Montreal to hold public consultations on empty storefronts

Click to play video 'Montreal wants to help local merchants succeed' Montreal wants to help local merchants succeed
Montreal Mayor Valérie Plante says she wants to figure out why businesses along St- Laurent, St-Denis and in the Mile End district are floundering, while merchants in other areas are succeeding. The city has launched a study to analyze the problem. Preliminary results are expected in the fall. Global's Brittany Henriques reports – Aug 19, 2019

The City of Montreal is reaching out to residents and business owners to help determine what can be done about a growing number of empty storefronts on commercial arteries.

Montreal Mayor Valérie Plante announced on Monday the city’s committee on economic, urban and housing development will hold public consultations on the issue next year.

“It has an impact on the whole community when there are empty places here and there,” she said.

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The Projet Montréal administration believes up to 15 per cent of storefronts on the city’s main streets are empty. Plante pointed to arteries such as St-Laurent Boulevard, Ste-Catherine Street and St-Denis Street as examples of where businesses are struggling.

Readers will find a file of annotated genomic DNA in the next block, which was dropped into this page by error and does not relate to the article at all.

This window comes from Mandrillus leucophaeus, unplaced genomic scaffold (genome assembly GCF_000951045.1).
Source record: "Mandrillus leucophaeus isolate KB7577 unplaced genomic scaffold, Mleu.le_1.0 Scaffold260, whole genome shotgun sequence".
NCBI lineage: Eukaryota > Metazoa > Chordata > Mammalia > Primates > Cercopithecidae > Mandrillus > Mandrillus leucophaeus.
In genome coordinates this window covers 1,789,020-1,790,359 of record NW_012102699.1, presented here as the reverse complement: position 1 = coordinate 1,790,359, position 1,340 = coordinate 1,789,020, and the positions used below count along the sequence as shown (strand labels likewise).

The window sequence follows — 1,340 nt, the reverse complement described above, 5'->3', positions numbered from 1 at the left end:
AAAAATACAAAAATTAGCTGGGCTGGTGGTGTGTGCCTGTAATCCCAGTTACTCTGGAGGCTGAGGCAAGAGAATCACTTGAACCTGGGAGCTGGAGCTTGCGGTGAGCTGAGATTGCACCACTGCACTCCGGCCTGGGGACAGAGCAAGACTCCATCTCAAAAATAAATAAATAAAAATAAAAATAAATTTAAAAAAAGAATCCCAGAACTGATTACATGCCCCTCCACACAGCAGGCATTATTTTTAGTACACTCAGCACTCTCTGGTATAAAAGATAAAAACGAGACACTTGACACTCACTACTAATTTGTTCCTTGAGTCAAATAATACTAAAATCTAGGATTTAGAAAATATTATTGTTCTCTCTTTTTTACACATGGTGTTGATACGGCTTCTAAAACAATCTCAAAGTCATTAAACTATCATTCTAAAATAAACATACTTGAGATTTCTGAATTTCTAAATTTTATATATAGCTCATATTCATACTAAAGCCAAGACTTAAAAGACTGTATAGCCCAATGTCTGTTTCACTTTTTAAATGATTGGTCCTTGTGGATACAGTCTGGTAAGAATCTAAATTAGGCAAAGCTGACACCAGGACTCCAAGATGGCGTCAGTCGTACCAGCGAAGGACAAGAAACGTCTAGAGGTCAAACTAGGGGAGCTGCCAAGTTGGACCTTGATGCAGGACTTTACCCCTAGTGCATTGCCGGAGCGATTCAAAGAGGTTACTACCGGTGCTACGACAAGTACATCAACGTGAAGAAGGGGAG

Business owners in Montreal are facing several challenges including high rents and the rising popularity of online stores, according to the city.

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Simon Gaudreault, the senior director of national research for the Canadian Federation of Independent Business, says high property taxes and roadwork on commercial streets are also to blame.

“Property taxes are quite high in Montreal so that can have an impact when you have leases,” he said. “When it’s translated into the rent, it can scare off some small businesses.”

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Starting in September, the committee will conduct a study on empty storefronts and analyze the best solutions to address the issue. In December, it will present its findings and then public consultations will then be held in January 2020.

Plante, for her part, says she’s considering different measures to help local businesses stay afloat.

“I’m thinking about lowering the taxes like we did during the last budget, which is something that was asked for a very long time, so we decided, okay we hear you,” she said.

The city is also implementing measures that will help the situation on St-Denis Street. These include a new bike path, more pedestrian lights and displaying public art to encourage consumers to shop on the street.

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⁠— With files from Global News’ Brittany Henriques